Friday, 24 September 2021

Friends pay tribute to Sir David Frost

SIR DAVID FROST moved to a farm in Nuffield shortly before his death on Saturday, aged 74.

SIR DAVID FROST moved to a farm in Nuffield shortly before his death on Saturday, aged 74.

The iconic broadcaster, who died after a heart attack while on board a cruise ship, had sold his £5 million Grade II listed rectory in Hampshire before moving with his wife Carina earlier this year.

His sister-in-law Lady Marsha George, who lives in Fawley with her husband Nick, is said to have been consoling Lady Frost, a daughter of the 17th Duke of Norfolk, who grew up in Hambleden.

In a statement, Sir David’s family said they were “devastated” by his death.

The broadcaster was a good friend of Sir William McAlpine and his wife Judy, who live at Fawley Hill.

Lady McAlpine said Sir David had many friends and liked to make people laugh.

“He had a wicked sense of humour, very dry,” she said. “People thought he was acerbic but he wasn’t, just very funny.

“We are, like all his family and friends, shocked to have to think that we will never have another conversation with him. Carina and the children must be inconsolable.” Jeremy Paxman, the Newsnight presenter who lives in Stonor, said: “I’ll never forget the thrill of first watching That Was The Week That Was and suddenly realising that TV didn’t have to be pompous and deferential.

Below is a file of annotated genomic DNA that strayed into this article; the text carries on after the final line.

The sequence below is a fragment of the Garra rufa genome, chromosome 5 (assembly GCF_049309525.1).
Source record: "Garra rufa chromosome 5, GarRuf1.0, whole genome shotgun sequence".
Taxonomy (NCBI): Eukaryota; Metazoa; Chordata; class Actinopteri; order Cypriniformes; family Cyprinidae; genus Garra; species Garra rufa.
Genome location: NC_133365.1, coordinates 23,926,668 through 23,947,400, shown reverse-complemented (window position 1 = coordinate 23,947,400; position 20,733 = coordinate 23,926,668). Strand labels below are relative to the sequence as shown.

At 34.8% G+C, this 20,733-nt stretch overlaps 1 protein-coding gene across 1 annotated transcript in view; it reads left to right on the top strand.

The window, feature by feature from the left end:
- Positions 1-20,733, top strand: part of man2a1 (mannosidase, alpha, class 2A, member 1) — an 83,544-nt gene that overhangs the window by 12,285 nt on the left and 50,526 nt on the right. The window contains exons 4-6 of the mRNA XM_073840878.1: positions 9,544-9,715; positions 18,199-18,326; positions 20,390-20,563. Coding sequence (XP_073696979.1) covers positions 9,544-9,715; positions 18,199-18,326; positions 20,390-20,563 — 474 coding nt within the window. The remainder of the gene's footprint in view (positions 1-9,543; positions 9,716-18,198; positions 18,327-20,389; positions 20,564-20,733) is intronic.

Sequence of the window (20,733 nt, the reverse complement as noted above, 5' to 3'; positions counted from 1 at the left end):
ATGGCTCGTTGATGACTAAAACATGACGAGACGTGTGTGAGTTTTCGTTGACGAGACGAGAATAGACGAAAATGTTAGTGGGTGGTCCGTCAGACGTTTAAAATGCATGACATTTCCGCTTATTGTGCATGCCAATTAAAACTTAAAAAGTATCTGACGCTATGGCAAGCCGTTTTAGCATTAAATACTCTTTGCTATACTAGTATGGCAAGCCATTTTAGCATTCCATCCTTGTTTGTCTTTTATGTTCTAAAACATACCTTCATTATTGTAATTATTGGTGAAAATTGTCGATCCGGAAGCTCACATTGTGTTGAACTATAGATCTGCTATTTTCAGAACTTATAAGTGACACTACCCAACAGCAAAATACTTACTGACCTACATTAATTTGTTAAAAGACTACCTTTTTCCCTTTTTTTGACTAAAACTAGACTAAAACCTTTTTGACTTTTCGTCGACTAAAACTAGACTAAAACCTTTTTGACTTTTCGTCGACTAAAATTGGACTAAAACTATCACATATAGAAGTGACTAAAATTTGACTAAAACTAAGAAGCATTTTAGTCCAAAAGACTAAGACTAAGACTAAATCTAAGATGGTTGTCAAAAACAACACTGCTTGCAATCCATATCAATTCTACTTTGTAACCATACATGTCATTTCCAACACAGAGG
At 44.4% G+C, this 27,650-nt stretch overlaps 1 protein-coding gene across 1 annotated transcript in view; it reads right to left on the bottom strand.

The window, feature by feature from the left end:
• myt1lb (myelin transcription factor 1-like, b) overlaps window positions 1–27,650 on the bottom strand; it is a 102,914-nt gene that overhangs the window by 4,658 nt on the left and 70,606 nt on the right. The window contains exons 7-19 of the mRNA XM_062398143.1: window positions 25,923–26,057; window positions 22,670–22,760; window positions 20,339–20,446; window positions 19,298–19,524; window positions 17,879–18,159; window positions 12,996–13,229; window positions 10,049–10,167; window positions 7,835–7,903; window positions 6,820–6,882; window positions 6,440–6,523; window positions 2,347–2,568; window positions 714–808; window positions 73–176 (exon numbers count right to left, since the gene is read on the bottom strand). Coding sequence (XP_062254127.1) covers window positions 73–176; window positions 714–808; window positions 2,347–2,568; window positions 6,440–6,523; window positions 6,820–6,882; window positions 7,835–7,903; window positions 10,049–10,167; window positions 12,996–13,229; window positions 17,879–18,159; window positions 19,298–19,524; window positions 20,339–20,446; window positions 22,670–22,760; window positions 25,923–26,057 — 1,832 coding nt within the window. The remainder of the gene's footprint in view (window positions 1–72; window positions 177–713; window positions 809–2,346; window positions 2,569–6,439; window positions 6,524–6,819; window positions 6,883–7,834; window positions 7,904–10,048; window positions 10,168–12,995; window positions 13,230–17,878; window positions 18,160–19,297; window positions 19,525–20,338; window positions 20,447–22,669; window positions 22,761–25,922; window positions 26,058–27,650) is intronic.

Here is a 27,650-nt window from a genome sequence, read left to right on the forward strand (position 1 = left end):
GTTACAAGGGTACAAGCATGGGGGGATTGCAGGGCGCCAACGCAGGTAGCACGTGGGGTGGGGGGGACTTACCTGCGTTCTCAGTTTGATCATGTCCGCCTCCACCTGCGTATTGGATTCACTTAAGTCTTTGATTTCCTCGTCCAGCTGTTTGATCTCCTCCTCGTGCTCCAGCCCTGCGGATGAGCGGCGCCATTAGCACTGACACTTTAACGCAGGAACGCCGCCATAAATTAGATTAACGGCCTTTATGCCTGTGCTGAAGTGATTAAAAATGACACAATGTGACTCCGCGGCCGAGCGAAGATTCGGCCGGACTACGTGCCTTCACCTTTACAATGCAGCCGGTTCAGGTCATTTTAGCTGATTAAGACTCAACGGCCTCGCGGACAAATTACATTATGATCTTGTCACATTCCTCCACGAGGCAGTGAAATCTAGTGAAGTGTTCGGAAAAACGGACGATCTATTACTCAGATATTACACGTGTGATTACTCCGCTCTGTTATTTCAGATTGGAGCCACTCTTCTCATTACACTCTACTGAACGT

“Frostie may not have invented the interview but he took it to places it had never been before. He was a one-off.”

BBC director general Tony Hall, who has a home in New Street, Henley, said: “From satire to comedy to the big political interviews, for more than 50 years he brought us the history of the world we live in today — that’s the mark of the man.”

Sir David, who was born in Tenterden, Kent, graduated from Cambridge University in 1958 with a degree in English.

He made his name in the Sixties when he presented satirical TV show That Was The Week That Was.

During this time, he became known for his catchphrase, “Hello, good evening and welcome”, which he used to build a rapport with TV audiences.

This was followed by programmes including The Frost Report, The Frost Programme, Frost on Sunday and Breakfast with Frost as well as entertainment show Through the Keyhole.

The last show he presented was Frost All Over the World on Al Jazeera English between 2006 and 2012.

Sir David, who was knighted in 1993, also wrote 14 books and won a number of awards.

He was the only presenter to interview all eight prime ministers serving between 1964 and 2010 and all seven US presidents in office between 1969 and 2008.

One of his most memorable interviews was in 1977 with Richard Nixon in which the broadcaster persuaded the former president to admit to a cover-up over the Watergate scandal.

The Nixon Interviews, the title of the programme, were later adapted into a stage play and film.

Sir David had been married to Carina, his second wife, since 1983 and also leaves three children, Miles, Wilfred and George.

Sir David was on board the MS Queen Elizabeth, where he was engaged as a speaker, when he died.

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